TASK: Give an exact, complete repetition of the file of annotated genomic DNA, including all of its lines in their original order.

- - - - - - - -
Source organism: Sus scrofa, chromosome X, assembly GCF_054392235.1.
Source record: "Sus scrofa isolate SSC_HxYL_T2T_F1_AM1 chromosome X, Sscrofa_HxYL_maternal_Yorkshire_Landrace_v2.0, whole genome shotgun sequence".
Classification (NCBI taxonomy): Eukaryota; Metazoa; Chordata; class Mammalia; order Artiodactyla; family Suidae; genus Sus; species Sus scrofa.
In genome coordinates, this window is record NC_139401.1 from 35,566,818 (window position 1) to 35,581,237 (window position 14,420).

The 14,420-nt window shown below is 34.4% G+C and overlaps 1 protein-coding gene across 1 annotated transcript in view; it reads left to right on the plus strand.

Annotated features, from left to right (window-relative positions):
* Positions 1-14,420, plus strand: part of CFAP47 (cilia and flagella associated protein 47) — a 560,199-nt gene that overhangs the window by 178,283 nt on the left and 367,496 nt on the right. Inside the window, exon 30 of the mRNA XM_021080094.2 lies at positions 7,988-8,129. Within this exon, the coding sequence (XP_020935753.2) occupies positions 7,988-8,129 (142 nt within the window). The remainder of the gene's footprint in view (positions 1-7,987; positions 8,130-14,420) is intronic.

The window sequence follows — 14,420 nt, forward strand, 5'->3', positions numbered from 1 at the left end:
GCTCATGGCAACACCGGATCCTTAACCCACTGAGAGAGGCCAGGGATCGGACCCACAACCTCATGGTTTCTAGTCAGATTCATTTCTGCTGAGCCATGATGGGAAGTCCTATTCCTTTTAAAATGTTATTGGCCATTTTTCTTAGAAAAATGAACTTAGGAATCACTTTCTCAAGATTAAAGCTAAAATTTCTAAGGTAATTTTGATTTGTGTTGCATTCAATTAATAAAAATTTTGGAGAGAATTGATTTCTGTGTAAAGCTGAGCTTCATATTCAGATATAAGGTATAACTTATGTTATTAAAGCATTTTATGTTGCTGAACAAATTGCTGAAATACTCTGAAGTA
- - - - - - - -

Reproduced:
Source organism: Sus scrofa, chromosome X, assembly GCF_054392235.1.
Source record: "Sus scrofa isolate SSC_HxYL_T2T_F1_AM1 chromosome X, Sscrofa_HxYL_maternal_Yorkshire_Landrace_v2.0, whole genome shotgun sequence".
Classification (NCBI taxonomy): Eukaryota; Metazoa; Chordata; class Mammalia; order Artiodactyla; family Suidae; genus Sus; species Sus scrofa.
In genome coordinates, this window is record NC_139401.1 from 35,566,818 (window position 1) to 35,581,237 (window position 14,420).

The 14,420-nt window shown below is 34.4% G+C and overlaps 1 protein-coding gene across 1 annotated transcript in view; it reads left to right on the plus strand.

Annotated features, from left to right (window-relative positions):
* Positions 1-14,420, plus strand: part of CFAP47 (cilia and flagella associated protein 47) — a 560,199-nt gene that overhangs the window by 178,283 nt on the left and 367,496 nt on the right. Inside the window, exon 30 of the mRNA XM_021080094.2 lies at positions 7,988-8,129. Within this exon, the coding sequence (XP_020935753.2) occupies positions 7,988-8,129 (142 nt within the window). The remainder of the gene's footprint in view (positions 1-7,987; positions 8,130-14,420) is intronic.

The window sequence follows — 14,420 nt, forward strand, 5'->3', positions numbered from 1 at the left end:
GCTCATGGCAACACCGGATCCTTAACCCACTGAGAGAGGCCAGGGATCGGACCCACAACCTCATGGTTTCTAGTCAGATTCATTTCTGCTGAGCCATGATGGGAAGTCCTATTCCTTTTAAAATGTTATTGGCCATTTTTCTTAGAAAAATGAACTTAGGAATCACTTTCTCAAGATTAAAGCTAAAATTTCTAAGGTAATTTTGATTTGTGTTGCATTCAATTAATAAAAATTTTGGAGAGAATTGATTTCTGTGTAAAGCTGAGCTTCATATTCAGATATAAGGTATAACTTATGTTATTAAAGCATTTTATGTTGCTGAACAAATTGCTGAAATACTCTGAAGTA